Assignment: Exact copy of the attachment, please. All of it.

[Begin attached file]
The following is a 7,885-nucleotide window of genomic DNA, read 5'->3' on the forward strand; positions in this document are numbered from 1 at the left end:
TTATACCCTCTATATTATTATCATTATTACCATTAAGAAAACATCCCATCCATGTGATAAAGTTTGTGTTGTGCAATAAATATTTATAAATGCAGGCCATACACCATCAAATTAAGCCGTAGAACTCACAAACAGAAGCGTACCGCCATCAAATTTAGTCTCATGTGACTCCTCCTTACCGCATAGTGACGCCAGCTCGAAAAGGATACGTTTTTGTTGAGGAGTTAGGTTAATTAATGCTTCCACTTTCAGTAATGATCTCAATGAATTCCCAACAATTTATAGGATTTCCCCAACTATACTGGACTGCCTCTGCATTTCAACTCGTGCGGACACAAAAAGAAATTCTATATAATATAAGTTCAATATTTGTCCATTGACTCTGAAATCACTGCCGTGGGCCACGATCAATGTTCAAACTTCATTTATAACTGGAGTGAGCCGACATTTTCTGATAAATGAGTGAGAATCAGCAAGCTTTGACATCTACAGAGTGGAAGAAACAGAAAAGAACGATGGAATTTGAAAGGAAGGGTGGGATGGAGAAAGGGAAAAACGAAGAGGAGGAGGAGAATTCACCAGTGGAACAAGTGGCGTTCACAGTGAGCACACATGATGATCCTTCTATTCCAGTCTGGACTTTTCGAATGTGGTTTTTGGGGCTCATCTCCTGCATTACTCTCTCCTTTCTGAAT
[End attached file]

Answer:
The following is a 7,885-nucleotide window of genomic DNA, read 5'->3' on the forward strand; positions in this document are numbered from 1 at the left end:
TTATACCCTCTATATTATTATCATTATTACCATTAAGAAAACATCCCATCCATGTGATAAAGTTTGTGTTGTGCAATAAATATTTATAAATGCAGGCCATACACCATCAAATTAAGCCGTAGAACTCACAAACAGAAGCGTACCGCCATCAAATTTAGTCTCATGTGACTCCTCCTTACCGCATAGTGACGCCAGCTCGAAAAGGATACGTTTTTGTTGAGGAGTTAGGTTAATTAATGCTTCCACTTTCAGTAATGATCTCAATGAATTCCCAACAATTTATAGGATTTCCCCAACTATACTGGACTGCCTCTGCATTTCAACTCGTGCGGACACAAAAAGAAATTCTATATAATATAAGTTCAATATTTGTCCATTGACTCTGAAATCACTGCCGTGGGCCACGATCAATGTTCAAACTTCATTTATAACTGGAGTGAGCCGACATTTTCTGATAAATGAGTGAGAATCAGCAAGCTTTGACATCTACAGAGTGGAAGAAACAGAAAAGAACGATGGAATTTGAAAGGAAGGGTGGGATGGAGAAAGGGAAAAACGAAGAGGAGGAGGAGAATTCACCAGTGGAACAAGTGGCGTTCACAGTGAGCACACATGATGATCCTTCTATTCCAGTCTGGACTTTTCGAATGTGGTTTTTGGGGCTCATCTCCTGCATTACTCTCTCCTTTCTGAAT